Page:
CC2 method and several exchange-correlation functionals are used to predict vibronic two-photon absorption spectra of 4-nitroaniline.

    4. DOCK 6: Impact of new features and current docking performance (pages 1132–1156)

      William J. Allen, Trent E. Balius, Sudipto Mukherjee, Scott R. Brozell, Demetri T. Moustakas, P. Therese Lang, David A. Case, Irwin D. Kuntz and Robert C. Rizzo

      Article first published online: 27 APR 2015 | DOI: 10.1002/jcc.23905

      Thumbnail image of graphical abstract

      DOCK is a structure-based design program developed over the past 30+ years. The current performance of DOCK version 6.7, made possible by new advances to the codebase, algorithmic updates, and optimized input parameters, is presented. The effectiveness of DOCK is demonstrated in pose reproduction, cross-docking (pictured), and enrichment experiments to systems that are of interest as drug targets. The current release is available for download at: http://dock.compbio.ucsf.edu/.

    5. Using bonding to guide transition state optimization (pages 1157–1166)

      Adam B. Birkholz and H. Bernhard Schlegel

      Article first published online: 2 APR 2015 | DOI: 10.1002/jcc.23910

      Thumbnail image of graphical abstract

      Bonding information from the reactants and products is used to obtain a better initial guess of the transition state and to improve the efficiency of the transition state optimization.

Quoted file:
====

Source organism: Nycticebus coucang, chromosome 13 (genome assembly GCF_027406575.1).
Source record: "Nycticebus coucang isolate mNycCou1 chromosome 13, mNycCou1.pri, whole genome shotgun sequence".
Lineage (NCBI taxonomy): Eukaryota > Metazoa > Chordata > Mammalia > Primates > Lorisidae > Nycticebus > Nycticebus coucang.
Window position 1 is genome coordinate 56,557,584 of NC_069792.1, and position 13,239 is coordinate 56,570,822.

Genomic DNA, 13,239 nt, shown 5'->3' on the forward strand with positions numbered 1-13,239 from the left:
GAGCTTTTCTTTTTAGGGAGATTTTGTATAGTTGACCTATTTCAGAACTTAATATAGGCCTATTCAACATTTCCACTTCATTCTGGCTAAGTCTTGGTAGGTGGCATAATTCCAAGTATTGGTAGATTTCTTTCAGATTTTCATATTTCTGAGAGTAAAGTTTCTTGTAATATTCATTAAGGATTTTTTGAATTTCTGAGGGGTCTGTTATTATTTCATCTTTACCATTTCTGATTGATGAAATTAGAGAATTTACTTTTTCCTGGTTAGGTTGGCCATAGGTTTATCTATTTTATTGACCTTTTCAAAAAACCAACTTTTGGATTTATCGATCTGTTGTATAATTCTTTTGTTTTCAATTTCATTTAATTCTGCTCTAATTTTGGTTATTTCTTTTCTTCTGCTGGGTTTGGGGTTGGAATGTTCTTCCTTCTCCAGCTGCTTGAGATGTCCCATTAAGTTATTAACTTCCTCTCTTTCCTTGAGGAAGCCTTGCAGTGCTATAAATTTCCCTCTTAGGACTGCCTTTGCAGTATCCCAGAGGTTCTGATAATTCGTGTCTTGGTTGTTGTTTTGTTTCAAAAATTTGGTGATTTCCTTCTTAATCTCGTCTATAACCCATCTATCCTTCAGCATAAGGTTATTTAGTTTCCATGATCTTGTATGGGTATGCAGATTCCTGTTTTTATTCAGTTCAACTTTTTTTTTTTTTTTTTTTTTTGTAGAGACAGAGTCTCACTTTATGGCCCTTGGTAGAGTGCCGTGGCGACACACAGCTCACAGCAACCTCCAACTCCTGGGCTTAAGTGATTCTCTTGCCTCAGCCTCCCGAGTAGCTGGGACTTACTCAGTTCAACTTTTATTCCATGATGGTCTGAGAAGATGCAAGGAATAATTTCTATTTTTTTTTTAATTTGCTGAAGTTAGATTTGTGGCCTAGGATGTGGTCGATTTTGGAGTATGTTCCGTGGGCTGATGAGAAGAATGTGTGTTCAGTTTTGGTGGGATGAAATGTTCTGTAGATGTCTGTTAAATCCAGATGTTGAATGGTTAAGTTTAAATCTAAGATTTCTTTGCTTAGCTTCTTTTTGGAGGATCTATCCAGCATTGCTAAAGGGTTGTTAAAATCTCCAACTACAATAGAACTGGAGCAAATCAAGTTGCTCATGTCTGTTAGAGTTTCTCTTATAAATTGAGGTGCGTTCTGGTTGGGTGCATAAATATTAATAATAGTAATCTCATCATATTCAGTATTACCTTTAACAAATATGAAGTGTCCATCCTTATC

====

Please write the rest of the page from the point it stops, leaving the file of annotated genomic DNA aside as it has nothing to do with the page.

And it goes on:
6. Bridging organometallics and quantum chemical topology: Understanding electronic relocalisation during palladium-catalyzed reductive elimination (pages 1167–1175)

      Benoit de Courcy, Etienne Derat and Jean-Philip Piquemal

      Article first published online: 21 APR 2015 | DOI: 10.1002/jcc.23911

      Thumbnail image of graphical abstract

      The proposed computational strategy based on quantum topological analyses allows a deeper understanding of the interactions between the constitutive elements of a reactive organometallic complex. The coupled QTAIM/ELF partitioning used here is able to dissect the electronic rearrangement along a chemical pathway. This methodology was applied here to reinvestigate a classical process in organometallic chemistry, namely the reductive elimination and more specifically the one induced by palladium.

    7. Interaction potential models for bulk Zns, Zns nanoparticle, and Zns nanoparticle-PMMA from first-principles (pages 1176–1186)

      Sadanandam Namsani, Nisanth N. Nair and Jayant K. Singh

      Article first published online: 21 APR 2015 | DOI: 10.1002/jcc.23912

      Thumbnail image of graphical abstract

      Interaction models for bulk ZnS, ZnS nanoparticles, and ZnS–PMMA systems have been developed using ab initio calculations. Molecular dynamics simulations using the derived empirical force-field show that PMMA and ZnS interact through Zn[BOND]O bond formation. The obtained radial distribution function for Zn[BOND]O is in good agreement with the density functional theory calculations.

SEARCH

SEARCH BY CITATION